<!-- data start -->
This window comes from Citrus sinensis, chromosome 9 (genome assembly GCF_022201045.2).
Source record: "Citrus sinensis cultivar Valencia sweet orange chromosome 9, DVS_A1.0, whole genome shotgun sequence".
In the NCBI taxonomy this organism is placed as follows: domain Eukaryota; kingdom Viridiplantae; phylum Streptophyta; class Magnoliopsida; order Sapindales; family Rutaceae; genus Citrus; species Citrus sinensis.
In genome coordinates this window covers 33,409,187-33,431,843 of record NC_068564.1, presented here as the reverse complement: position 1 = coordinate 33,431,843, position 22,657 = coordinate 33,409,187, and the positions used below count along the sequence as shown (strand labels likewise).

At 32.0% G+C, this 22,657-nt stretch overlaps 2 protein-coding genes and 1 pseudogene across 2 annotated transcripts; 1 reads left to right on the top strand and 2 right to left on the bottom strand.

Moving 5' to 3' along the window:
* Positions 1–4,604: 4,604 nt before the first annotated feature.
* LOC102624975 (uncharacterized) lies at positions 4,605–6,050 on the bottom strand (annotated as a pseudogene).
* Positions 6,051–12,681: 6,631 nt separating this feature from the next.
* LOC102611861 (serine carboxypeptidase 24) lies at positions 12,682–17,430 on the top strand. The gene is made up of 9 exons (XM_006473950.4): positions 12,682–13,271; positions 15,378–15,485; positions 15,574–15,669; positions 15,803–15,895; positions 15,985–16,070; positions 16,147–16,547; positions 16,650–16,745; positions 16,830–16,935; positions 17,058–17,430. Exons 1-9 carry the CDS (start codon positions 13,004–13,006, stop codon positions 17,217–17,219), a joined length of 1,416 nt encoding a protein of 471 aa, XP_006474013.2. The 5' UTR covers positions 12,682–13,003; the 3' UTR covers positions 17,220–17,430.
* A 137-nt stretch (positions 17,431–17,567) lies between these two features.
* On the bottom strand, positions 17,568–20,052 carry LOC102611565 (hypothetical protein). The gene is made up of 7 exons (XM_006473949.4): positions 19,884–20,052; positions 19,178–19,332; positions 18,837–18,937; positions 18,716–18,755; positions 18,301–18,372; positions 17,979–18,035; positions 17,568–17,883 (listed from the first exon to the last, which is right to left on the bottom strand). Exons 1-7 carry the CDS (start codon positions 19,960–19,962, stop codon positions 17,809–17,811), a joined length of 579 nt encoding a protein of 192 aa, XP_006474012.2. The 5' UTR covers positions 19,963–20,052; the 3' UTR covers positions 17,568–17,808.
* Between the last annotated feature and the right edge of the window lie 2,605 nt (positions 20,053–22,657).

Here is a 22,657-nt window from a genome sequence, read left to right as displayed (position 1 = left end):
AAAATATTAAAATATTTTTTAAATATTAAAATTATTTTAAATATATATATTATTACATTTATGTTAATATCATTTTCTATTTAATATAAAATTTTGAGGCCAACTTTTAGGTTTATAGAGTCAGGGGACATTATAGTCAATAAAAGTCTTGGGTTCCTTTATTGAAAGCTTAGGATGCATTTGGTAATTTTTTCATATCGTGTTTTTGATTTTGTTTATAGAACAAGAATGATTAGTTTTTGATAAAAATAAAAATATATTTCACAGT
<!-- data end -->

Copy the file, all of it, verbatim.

This window comes from Citrus sinensis, chromosome 9 (genome assembly GCF_022201045.2).
Source record: "Citrus sinensis cultivar Valencia sweet orange chromosome 9, DVS_A1.0, whole genome shotgun sequence".
In the NCBI taxonomy this organism is placed as follows: domain Eukaryota; kingdom Viridiplantae; phylum Streptophyta; class Magnoliopsida; order Sapindales; family Rutaceae; genus Citrus; species Citrus sinensis.
In genome coordinates this window covers 33,409,187-33,431,843 of record NC_068564.1, presented here as the reverse complement: position 1 = coordinate 33,431,843, position 22,657 = coordinate 33,409,187, and the positions used below count along the sequence as shown (strand labels likewise).

At 32.0% G+C, this 22,657-nt stretch overlaps 2 protein-coding genes and 1 pseudogene across 2 annotated transcripts; 1 reads left to right on the top strand and 2 right to left on the bottom strand.

Moving 5' to 3' along the window:
* Positions 1–4,604: 4,604 nt before the first annotated feature.
* LOC102624975 (uncharacterized) lies at positions 4,605–6,050 on the bottom strand (annotated as a pseudogene).
* Positions 6,051–12,681: 6,631 nt separating this feature from the next.
* LOC102611861 (serine carboxypeptidase 24) lies at positions 12,682–17,430 on the top strand. The gene is made up of 9 exons (XM_006473950.4): positions 12,682–13,271; positions 15,378–15,485; positions 15,574–15,669; positions 15,803–15,895; positions 15,985–16,070; positions 16,147–16,547; positions 16,650–16,745; positions 16,830–16,935; positions 17,058–17,430. Exons 1-9 carry the CDS (start codon positions 13,004–13,006, stop codon positions 17,217–17,219), a joined length of 1,416 nt encoding a protein of 471 aa, XP_006474013.2. The 5' UTR covers positions 12,682–13,003; the 3' UTR covers positions 17,220–17,430.
* A 137-nt stretch (positions 17,431–17,567) lies between these two features.
* On the bottom strand, positions 17,568–20,052 carry LOC102611565 (hypothetical protein). The gene is made up of 7 exons (XM_006473949.4): positions 19,884–20,052; positions 19,178–19,332; positions 18,837–18,937; positions 18,716–18,755; positions 18,301–18,372; positions 17,979–18,035; positions 17,568–17,883 (listed from the first exon to the last, which is right to left on the bottom strand). Exons 1-7 carry the CDS (start codon positions 19,960–19,962, stop codon positions 17,809–17,811), a joined length of 579 nt encoding a protein of 192 aa, XP_006474012.2. The 5' UTR covers positions 19,963–20,052; the 3' UTR covers positions 17,568–17,808.
* Between the last annotated feature and the right edge of the window lie 2,605 nt (positions 20,053–22,657).

Here is a 22,657-nt window from a genome sequence, read left to right as displayed (position 1 = left end):
AAAATATTAAAATATTTTTTAAATATTAAAATTATTTTAAATATATATATTATTACATTTATGTTAATATCATTTTCTATTTAATATAAAATTTTGAGGCCAACTTTTAGGTTTATAGAGTCAGGGGACATTATAGTCAATAAAAGTCTTGGGTTCCTTTATTGAAAGCTTAGGATGCATTTGGTAATTTTTTCATATCGTGTTTTTGATTTTGTTTATAGAACAAGAATGATTAGTTTTTGATAAAAATAAAAATATATTTCACAGT